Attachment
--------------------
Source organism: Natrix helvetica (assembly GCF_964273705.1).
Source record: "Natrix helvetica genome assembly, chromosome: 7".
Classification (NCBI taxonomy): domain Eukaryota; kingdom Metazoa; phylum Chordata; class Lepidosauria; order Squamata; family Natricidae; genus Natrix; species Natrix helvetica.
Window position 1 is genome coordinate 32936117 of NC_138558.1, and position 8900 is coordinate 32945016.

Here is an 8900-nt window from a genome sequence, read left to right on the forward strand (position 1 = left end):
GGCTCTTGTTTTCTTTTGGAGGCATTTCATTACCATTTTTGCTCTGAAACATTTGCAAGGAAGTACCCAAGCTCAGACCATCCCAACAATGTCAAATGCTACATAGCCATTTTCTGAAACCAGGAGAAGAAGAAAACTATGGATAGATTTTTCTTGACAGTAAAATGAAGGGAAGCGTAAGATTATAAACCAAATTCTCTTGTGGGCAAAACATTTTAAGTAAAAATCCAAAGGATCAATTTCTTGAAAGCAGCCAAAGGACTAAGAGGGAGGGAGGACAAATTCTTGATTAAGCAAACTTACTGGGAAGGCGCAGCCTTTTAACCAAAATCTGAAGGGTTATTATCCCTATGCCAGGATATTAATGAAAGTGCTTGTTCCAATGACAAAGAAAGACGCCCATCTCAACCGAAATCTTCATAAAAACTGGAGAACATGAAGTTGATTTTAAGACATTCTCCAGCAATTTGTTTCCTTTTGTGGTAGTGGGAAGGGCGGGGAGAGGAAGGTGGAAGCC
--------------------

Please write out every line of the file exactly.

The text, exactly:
Source organism: Natrix helvetica (assembly GCF_964273705.1).
Source record: "Natrix helvetica genome assembly, chromosome: 7".
Classification (NCBI taxonomy): domain Eukaryota; kingdom Metazoa; phylum Chordata; class Lepidosauria; order Squamata; family Natricidae; genus Natrix; species Natrix helvetica.
Window position 1 is genome coordinate 32936117 of NC_138558.1, and position 8900 is coordinate 32945016.

Here is an 8900-nt window from a genome sequence, read left to right on the forward strand (position 1 = left end):
GGCTCTTGTTTTCTTTTGGAGGCATTTCATTACCATTTTTGCTCTGAAACATTTGCAAGGAAGTACCCAAGCTCAGACCATCCCAACAATGTCAAATGCTACATAGCCATTTTCTGAAACCAGGAGAAGAAGAAAACTATGGATAGATTTTTCTTGACAGTAAAATGAAGGGAAGCGTAAGATTATAAACCAAATTCTCTTGTGGGCAAAACATTTTAAGTAAAAATCCAAAGGATCAATTTCTTGAAAGCAGCCAAAGGACTAAGAGGGAGGGAGGACAAATTCTTGATTAAGCAAACTTACTGGGAAGGCGCAGCCTTTTAACCAAAATCTGAAGGGTTATTATCCCTATGCCAGGATATTAATGAAAGTGCTTGTTCCAATGACAAAGAAAGACGCCCATCTCAACCGAAATCTTCATAAAAACTGGAGAACATGAAGTTGATTTTAAGACATTCTCCAGCAATTTGTTTCCTTTTGTGGTAGTGGGAAGGGCGGGGAGAGGAAGGTGGAAGCC